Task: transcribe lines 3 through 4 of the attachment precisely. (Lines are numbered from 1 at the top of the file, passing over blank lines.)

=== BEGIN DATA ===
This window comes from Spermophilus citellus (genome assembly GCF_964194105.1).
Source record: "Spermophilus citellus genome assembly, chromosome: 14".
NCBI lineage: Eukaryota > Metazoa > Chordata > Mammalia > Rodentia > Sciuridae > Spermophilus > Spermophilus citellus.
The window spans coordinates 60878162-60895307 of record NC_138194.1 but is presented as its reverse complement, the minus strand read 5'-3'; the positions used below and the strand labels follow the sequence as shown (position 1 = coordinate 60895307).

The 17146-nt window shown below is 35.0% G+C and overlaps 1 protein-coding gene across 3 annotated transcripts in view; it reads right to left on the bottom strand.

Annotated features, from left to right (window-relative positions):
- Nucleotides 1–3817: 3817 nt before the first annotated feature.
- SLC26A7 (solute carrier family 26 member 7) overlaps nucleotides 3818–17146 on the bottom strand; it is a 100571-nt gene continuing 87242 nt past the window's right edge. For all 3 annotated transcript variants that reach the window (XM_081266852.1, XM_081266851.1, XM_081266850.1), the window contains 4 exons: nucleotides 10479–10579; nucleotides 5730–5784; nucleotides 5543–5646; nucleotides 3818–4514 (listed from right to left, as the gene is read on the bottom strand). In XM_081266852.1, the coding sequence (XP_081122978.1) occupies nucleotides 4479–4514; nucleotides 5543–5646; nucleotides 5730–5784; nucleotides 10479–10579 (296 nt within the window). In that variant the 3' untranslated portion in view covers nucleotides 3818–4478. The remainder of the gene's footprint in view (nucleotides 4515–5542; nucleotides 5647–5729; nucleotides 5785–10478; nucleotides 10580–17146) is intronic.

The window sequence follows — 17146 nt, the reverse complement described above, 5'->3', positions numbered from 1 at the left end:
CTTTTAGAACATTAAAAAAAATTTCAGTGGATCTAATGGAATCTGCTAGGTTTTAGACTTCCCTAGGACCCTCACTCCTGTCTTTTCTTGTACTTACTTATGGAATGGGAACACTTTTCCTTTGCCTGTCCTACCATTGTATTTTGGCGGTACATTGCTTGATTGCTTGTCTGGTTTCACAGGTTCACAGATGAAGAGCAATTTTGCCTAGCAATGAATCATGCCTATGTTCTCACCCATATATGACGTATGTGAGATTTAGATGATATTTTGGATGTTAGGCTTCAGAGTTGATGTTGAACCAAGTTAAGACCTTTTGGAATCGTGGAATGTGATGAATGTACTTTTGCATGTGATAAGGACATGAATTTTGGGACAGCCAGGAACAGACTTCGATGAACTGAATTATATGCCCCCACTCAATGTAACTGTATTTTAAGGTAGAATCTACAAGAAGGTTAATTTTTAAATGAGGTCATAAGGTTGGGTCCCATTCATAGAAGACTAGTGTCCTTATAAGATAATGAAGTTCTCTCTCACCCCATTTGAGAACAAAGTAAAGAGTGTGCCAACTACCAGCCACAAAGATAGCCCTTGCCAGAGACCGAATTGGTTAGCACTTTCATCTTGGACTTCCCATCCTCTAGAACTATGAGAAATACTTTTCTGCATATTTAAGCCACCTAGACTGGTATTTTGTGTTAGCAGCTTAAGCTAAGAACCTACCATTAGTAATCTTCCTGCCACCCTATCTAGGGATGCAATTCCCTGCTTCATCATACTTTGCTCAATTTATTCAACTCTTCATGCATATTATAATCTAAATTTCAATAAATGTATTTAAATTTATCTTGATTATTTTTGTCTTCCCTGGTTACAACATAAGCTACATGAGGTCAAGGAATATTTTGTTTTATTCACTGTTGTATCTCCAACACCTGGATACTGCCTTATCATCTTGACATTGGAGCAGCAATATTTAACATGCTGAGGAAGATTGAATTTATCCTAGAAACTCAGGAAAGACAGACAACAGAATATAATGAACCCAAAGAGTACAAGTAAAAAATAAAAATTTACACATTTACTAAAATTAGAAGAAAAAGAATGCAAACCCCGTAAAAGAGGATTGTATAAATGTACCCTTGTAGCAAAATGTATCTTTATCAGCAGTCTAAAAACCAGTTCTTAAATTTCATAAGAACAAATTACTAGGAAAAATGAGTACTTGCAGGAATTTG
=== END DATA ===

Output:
NCBI lineage: Eukaryota > Metazoa > Chordata > Mammalia > Rodentia > Sciuridae > Spermophilus > Spermophilus citellus.
The window spans coordinates 60878162-60895307 of record NC_138194.1 but is presented as its reverse complement, the minus strand read 5'-3'; the positions used below and the strand labels follow the sequence as shown (position 1 = coordinate 60895307).